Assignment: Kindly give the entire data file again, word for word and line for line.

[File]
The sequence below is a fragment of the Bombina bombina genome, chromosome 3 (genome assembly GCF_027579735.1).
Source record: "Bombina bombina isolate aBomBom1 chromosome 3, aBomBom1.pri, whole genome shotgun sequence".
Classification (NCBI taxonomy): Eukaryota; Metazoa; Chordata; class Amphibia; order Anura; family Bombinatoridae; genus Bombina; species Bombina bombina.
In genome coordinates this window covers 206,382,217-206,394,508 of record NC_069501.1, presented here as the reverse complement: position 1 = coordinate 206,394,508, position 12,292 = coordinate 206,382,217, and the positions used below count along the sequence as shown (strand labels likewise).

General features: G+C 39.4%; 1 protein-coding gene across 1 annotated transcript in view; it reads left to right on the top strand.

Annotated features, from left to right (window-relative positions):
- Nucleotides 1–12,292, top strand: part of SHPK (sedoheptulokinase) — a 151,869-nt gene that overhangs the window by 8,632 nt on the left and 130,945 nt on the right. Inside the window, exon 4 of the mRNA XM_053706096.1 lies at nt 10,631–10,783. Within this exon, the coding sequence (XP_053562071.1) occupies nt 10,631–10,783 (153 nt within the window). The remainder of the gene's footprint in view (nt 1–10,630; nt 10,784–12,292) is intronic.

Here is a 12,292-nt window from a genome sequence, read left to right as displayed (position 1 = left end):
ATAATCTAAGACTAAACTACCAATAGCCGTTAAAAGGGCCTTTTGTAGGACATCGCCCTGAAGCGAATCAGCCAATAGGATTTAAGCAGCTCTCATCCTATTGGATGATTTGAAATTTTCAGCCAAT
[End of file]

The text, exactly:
The sequence below is a fragment of the Bombina bombina genome, chromosome 3 (genome assembly GCF_027579735.1).
Source record: "Bombina bombina isolate aBomBom1 chromosome 3, aBomBom1.pri, whole genome shotgun sequence".
Classification (NCBI taxonomy): Eukaryota; Metazoa; Chordata; class Amphibia; order Anura; family Bombinatoridae; genus Bombina; species Bombina bombina.
In genome coordinates this window covers 206,382,217-206,394,508 of record NC_069501.1, presented here as the reverse complement: position 1 = coordinate 206,394,508, position 12,292 = coordinate 206,382,217, and the positions used below count along the sequence as shown (strand labels likewise).

General features: G+C 39.4%; 1 protein-coding gene across 1 annotated transcript in view; it reads left to right on the top strand.

Annotated features, from left to right (window-relative positions):
- Nucleotides 1–12,292, top strand: part of SHPK (sedoheptulokinase) — a 151,869-nt gene that overhangs the window by 8,632 nt on the left and 130,945 nt on the right. Inside the window, exon 4 of the mRNA XM_053706096.1 lies at nt 10,631–10,783. Within this exon, the coding sequence (XP_053562071.1) occupies nt 10,631–10,783 (153 nt within the window). The remainder of the gene's footprint in view (nt 1–10,630; nt 10,784–12,292) is intronic.

Here is a 12,292-nt window from a genome sequence, read left to right as displayed (position 1 = left end):
ATAATCTAAGACTAAACTACCAATAGCCGTTAAAAGGGCCTTTTGTAGGACATCGCCCTGAAGCGAATCAGCCAATAGGATTTAAGCAGCTCTCATCCTATTGGATGATTTGAAATTTTCAGCCAAT